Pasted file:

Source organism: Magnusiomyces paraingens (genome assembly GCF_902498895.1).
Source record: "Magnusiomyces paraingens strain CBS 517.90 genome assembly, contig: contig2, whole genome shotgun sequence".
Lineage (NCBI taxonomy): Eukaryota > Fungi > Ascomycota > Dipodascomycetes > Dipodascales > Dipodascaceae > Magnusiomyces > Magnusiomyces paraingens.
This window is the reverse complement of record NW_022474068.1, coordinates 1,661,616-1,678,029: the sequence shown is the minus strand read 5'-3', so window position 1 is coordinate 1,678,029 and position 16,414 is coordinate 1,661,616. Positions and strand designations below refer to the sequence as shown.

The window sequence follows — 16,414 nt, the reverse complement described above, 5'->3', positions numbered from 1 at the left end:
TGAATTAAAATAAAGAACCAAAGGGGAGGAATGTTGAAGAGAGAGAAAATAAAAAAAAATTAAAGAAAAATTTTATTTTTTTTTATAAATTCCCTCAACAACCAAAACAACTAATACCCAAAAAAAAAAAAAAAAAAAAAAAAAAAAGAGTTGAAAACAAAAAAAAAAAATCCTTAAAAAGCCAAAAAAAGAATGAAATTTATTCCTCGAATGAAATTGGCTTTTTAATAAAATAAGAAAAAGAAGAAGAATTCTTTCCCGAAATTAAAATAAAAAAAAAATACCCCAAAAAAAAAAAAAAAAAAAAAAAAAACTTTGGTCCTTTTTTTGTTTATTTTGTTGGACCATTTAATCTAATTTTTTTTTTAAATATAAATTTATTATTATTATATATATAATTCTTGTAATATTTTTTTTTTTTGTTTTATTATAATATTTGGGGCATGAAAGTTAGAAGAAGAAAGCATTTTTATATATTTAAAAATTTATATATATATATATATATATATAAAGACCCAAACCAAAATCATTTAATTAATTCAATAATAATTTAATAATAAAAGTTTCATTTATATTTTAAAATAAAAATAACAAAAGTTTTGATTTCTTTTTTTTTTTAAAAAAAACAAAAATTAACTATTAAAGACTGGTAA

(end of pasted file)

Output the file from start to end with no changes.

Source organism: Magnusiomyces paraingens (genome assembly GCF_902498895.1).
Source record: "Magnusiomyces paraingens strain CBS 517.90 genome assembly, contig: contig2, whole genome shotgun sequence".
Lineage (NCBI taxonomy): Eukaryota > Fungi > Ascomycota > Dipodascomycetes > Dipodascales > Dipodascaceae > Magnusiomyces > Magnusiomyces paraingens.
This window is the reverse complement of record NW_022474068.1, coordinates 1,661,616-1,678,029: the sequence shown is the minus strand read 5'-3', so window position 1 is coordinate 1,678,029 and position 16,414 is coordinate 1,661,616. Positions and strand designations below refer to the sequence as shown.

The window sequence follows — 16,414 nt, the reverse complement described above, 5'->3', positions numbered from 1 at the left end:
TGAATTAAAATAAAGAACCAAAGGGGAGGAATGTTGAAGAGAGAGAAAATAAAAAAAAATTAAAGAAAAATTTTATTTTTTTTTATAAATTCCCTCAACAACCAAAACAACTAATACCCAAAAAAAAAAAAAAAAAAAAAAAAAAAAGAGTTGAAAACAAAAAAAAAAAATCCTTAAAAAGCCAAAAAAAGAATGAAATTTATTCCTCGAATGAAATTGGCTTTTTAATAAAATAAGAAAAAGAAGAAGAATTCTTTCCCGAAATTAAAATAAAAAAAAAATACCCCAAAAAAAAAAAAAAAAAAAAAAAAAACTTTGGTCCTTTTTTTGTTTATTTTGTTGGACCATTTAATCTAATTTTTTTTTTAAATATAAATTTATTATTATTATATATATAATTCTTGTAATATTTTTTTTTTTTGTTTTATTATAATATTTGGGGCATGAAAGTTAGAAGAAGAAAGCATTTTTATATATTTAAAAATTTATATATATATATATATATATATAAAGACCCAAACCAAAATCATTTAATTAATTCAATAATAATTTAATAATAAAAGTTTCATTTATATTTTAAAATAAAAATAACAAAAGTTTTGATTTCTTTTTTTTTTTAAAAAAAACAAAAATTAACTATTAAAGACTGGTAA